Avoid This Costly Financial Mistake


Avoid This Costly Financial Mistake

Posted by Infinite Wealth Advisors, LLC
7 years ago | July 17, 2017

Adult Son Moving Out Of Parent's HomeAs you reach the home stretch of retirement planning, perhaps in your fifties or early sixties, you will probably feel some relief in knowing that you’re almost to your goal. And then, you face yet another obstacle: Your kids are ready for college or graduate school, and the tuition bill leaves you reeling from sticker shock!

It can be tempting to put your child’s needs ahead of your own; that’s what loving parents have been doing since the beginning of time, after all. But in this case, that instinct can lead you to make a decision you will probably regret in the future. If you’re feeling tempted to borrow money from your retirement fund, take a big step back and consider other options first.

Borrowing from yourself is almost always a huge mistake. Even if you’re able to repay the principal amount that you borrowed from your retirement fund, you can never really make up for lost time. Remember, your fund isn’t just a static amount of money that you set aside to enjoy later; its growth depends upon compounding interest over time. And time is something you can never repay, once lost.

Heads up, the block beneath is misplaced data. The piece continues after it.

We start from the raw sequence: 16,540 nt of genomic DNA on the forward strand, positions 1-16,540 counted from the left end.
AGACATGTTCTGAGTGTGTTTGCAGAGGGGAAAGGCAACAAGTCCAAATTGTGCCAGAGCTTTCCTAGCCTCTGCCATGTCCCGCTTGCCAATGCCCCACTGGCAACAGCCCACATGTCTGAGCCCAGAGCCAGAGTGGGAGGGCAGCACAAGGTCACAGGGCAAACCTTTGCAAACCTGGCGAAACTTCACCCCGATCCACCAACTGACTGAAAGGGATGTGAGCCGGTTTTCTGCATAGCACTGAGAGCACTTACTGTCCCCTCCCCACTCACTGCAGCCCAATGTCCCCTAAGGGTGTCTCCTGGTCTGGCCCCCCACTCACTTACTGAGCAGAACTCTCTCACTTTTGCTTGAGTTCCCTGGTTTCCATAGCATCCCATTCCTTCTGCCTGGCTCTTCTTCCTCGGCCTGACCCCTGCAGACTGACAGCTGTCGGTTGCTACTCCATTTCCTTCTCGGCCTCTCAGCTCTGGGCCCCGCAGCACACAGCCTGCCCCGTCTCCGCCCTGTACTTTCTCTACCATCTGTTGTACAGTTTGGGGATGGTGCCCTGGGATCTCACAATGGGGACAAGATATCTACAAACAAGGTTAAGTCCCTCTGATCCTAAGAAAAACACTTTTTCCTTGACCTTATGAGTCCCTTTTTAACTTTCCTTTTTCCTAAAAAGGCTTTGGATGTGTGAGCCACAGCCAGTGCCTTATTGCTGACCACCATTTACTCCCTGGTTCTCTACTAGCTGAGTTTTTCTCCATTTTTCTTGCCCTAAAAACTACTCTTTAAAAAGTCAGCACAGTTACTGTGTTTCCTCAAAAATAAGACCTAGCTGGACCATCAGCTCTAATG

Luckily, there are other ways to pay for college, that won’t force you to sacrifice your retirement goals. Call the school’s financial aid department, and investigate all of your options. You might be believe that you make too much money to qualify for federal grants, but other options are available, such as subsidized loans, work-study, and state-funded grants and scholarships.

Also, reapply for financial aid each year that your child is in school. If another child (or even your spouse) is also attending college, you might become eligible for more aid. Rules for various programs can change sometimes, too.

Loans should be a last-resort option, and in most cases it is better to allow your child to take on that debt themselves. They have their entire career ahead of them to pay off the debt, whereas you only have a few years left before you retire. Of course, that doesn’t mean you shouldn’t help them avoid debt as much as possible, and counsel them on responsible borrowing. Those are both still good ideas.

If you’ve investigated all of your options and still feel stumped, give us a call. We can help you decide how to rearrange your financial priorities, so that you can help your child and still accomplish your retirement planning goals.

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